Even before we got married, I’d been contemplating this idea of “martyrdom” that comes with the Christian life. I didn’t have to be married to be aware that, especially to those of us who are Orthodox Christians, “martyrdom” is a daily goal.
I’m not talking about getting stabbed or beaten or ridiculed for my faith like the great martyrs we revere were. That is, of course, a possibility, but the martyrdoms we are supposed to take on are usually a lot smaller, and there are a lot of them. They also, it seems to me at least, are easier to rationalise bowing out of. If someone told me, “I’m going to kill you because you’re a Christian!” I would probably say or do something that would sound something along the lines of St. Paul’s “to live is Christ and to die is gain.” It’s just so clearly the Christian thing to do. (Note: I have never been in this situation, so I can only hope that that is actually what I would do and that it would actually be as easy as I’ve envisioned it.) However, when I’m faced with things like doing something I don’t want to do that is also the right thing to do, it’s so easy to say, “Oh it won’t matter if I just don’t do this…” and embrace selfishness.
The Christian life demands that we “take up our cross” like Christ and deny ourselves. Easier said than done, right? Most frequently, the only denial I actively take part in is denying myself meat and cheese on Wednesday and Friday. It’s a good first step to teach us control over our bodies and minds, but it isn’t the only denial we’re called to. We have to deny our temptations, our impure thoughts, our wants. “I would rather do this” is supposed to become “I will do this for the best of the other person (or my soul, or both).”
It’s easy to forget self-denial when you are already living for yourself. That is why Orthodox Christians generally are supposed to choose between monasticism and marriage (there are a few unmarried lay people floating around out there, but that is because Orthodoxy is handled on a person-by-person basis with the individual and his spiritual father). Both monasticism and marriage are similar in what they require of us spiritually and how they shape us even though they look completely different. Both can be used inappropriately and be of no spiritual value whatsoever, though. (Thus it’s outright wrong to say that monastics live “better” spiritual lives by default because the temptations still exist to not be holy, though I will certainly allow that they tend to be in an environment that sharply highlights the holy and unholy in the human being and eliminates, or minimises, worldly distractions. Marriage and monasticism are very different things, after all, but one is not better than the other–only better for the individuals involved.)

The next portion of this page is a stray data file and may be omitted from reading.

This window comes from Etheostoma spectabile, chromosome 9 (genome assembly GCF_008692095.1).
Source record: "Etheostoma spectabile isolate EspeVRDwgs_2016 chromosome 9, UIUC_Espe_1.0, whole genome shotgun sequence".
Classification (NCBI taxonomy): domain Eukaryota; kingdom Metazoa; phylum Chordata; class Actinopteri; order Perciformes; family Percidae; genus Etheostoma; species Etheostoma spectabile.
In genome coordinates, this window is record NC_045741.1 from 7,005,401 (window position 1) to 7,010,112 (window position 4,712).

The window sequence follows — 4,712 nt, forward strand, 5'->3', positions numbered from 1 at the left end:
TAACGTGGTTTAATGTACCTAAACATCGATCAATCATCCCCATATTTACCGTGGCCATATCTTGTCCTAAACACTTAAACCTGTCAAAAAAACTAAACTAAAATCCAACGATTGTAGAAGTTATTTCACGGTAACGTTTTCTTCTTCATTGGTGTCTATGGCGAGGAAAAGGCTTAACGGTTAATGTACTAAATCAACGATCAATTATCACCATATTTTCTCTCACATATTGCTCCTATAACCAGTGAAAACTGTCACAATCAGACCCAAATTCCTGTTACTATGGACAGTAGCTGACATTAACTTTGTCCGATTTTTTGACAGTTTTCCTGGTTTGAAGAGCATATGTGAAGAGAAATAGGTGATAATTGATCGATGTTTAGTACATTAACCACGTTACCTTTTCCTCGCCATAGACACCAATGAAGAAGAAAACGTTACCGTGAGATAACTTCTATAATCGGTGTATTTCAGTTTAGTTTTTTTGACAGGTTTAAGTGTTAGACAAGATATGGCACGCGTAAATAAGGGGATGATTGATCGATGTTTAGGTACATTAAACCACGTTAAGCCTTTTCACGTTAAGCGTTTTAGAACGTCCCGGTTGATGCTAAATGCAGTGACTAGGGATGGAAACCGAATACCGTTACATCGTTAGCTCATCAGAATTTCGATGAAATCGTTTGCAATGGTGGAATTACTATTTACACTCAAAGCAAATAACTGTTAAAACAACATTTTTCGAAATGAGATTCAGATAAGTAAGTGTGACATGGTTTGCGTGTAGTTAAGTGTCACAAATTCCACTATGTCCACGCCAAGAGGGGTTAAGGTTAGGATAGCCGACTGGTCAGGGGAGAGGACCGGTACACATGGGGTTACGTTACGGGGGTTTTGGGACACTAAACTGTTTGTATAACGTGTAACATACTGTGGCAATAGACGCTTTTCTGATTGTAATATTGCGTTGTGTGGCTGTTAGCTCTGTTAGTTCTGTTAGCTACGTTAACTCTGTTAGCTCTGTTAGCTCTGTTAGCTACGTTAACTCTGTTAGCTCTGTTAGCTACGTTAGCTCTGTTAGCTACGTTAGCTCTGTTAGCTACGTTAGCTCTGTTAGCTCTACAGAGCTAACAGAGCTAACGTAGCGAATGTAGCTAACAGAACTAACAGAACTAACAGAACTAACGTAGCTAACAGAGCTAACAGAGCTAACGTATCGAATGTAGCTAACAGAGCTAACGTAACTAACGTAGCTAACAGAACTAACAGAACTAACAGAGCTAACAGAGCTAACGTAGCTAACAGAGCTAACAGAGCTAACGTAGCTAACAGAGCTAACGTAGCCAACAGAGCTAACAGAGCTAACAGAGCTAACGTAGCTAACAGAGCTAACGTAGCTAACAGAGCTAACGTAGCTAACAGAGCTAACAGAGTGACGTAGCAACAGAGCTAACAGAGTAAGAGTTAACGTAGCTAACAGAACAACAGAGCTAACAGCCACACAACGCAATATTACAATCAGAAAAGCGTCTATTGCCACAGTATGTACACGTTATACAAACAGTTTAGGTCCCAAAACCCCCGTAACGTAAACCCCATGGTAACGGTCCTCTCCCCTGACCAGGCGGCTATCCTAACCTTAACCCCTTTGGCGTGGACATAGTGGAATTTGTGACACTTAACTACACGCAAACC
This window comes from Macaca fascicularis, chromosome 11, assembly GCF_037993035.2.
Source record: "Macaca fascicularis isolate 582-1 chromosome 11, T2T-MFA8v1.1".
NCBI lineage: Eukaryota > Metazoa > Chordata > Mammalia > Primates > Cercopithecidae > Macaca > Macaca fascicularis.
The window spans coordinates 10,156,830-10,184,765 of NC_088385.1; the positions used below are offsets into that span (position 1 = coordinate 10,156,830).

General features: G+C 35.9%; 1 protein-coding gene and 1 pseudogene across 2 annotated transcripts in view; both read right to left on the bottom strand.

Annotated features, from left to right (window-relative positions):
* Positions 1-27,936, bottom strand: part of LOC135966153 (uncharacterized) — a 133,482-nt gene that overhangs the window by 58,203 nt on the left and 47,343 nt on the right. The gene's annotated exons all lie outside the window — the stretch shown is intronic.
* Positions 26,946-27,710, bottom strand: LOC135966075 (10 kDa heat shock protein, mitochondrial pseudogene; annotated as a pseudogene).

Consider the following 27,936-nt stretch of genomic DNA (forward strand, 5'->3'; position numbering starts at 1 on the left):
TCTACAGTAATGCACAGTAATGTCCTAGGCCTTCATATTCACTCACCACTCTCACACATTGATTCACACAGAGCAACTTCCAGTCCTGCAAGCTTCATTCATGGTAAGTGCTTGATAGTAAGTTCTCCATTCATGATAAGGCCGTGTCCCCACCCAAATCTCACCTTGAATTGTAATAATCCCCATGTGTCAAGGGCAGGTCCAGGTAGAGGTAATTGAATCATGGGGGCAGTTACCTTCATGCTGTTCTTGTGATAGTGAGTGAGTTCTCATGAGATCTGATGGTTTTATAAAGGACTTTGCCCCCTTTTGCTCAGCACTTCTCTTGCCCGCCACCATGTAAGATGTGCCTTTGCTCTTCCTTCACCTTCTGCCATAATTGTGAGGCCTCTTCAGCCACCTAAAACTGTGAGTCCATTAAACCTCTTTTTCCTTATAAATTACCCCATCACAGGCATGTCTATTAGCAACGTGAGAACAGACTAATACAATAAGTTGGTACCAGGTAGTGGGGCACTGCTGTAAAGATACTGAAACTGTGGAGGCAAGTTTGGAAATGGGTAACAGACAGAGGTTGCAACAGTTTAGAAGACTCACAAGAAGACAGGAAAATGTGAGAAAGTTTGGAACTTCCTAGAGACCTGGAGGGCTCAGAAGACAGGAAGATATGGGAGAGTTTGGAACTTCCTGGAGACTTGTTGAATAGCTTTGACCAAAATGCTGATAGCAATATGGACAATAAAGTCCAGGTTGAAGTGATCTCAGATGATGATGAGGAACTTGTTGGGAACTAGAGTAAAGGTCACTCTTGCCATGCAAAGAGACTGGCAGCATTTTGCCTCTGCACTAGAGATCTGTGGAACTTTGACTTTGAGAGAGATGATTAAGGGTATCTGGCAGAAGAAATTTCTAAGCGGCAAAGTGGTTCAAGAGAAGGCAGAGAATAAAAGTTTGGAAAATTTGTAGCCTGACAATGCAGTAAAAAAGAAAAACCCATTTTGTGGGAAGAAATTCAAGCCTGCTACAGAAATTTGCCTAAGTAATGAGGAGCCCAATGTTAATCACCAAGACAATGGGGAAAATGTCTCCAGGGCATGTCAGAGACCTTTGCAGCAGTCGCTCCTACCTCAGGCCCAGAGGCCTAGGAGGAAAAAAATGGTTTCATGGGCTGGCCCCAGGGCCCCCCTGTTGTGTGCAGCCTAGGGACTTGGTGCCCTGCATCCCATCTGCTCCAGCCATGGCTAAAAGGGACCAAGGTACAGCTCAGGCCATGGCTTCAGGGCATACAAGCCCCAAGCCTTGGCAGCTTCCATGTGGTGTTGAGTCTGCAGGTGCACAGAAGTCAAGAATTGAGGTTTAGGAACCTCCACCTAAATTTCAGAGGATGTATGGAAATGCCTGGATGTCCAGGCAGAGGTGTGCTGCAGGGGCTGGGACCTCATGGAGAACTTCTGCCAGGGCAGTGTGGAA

I personally contemplated monasticism for quite some time. My last semester of college, I saw the path as inevitable and made arrangements to pursue it. An abbess I loved like a mother was fully supportive and wanted me to spend an extended stay at her monastery. I didn’t stay as long as either of us would have preferred, but it didn’t take long for her tune to shift from, “You might be a good candidate for this life! Try it out!” to “Why don’t you go back out in the world and see about getting married?” It was rather crushing since at the time, I had absolutely no potential suitors. I knew every eligible bachelor in every church near me (both in the area of California I lived, and on the rural side of my home state where I grew up and moved back to after college) and all had quickly friend-zoned me for whatever reason (which is why I roll my eyes at young men who complain that young women are always doing the “friend-zoning.” They just don’t realise they’re also doing it.). I left the monastery dejected, heart-broken, and a little hopeless. I needed some kind of pilgrimage to help me at that point, I figured.
But guess what? Just about a month after my spiritually difficult trip to the monastery, I ran into the man who would become my husband. He didn’t “look” the way I thought he would so I tried to ignore him (I don’t actually mean physical looks–I mean he wasn’t what I had envisioned and I didn’t want to think that my personal blueprints could be deviated from). I couldn’t, so I finally called a priest I was close to, knowing that if he could just reason with me and tell me to stop seeing this young man, I would have the resolve to actually do it!
He didn’t. He told me to give him a chance, with some very specific and careful guidelines.
So I did.
Before long, this topic of “marriage as martyrdom” became very important because marriage was the next step for us. (Neither of us would have continued pursuing one another after our summer of letter-writing as he was across the country from me if we hadn’t seen a potential future together, which was appropriate. We took the courtship seriously.) The thing is, though, that it seems I’ve heard this phrase so often, it starts to lose its meaning. So marriage is hard work? Of course it is. I’m surrounded by others’ marriages every day and I see that. But what purpose does something that is difficult have? It shapes and strengthens us if accepted appropriately. It can weaken and destroy us if we let it. The latter is definitely easier because it seems to be the natural way things happen. A situation is difficult, so I will give up, or pout about it.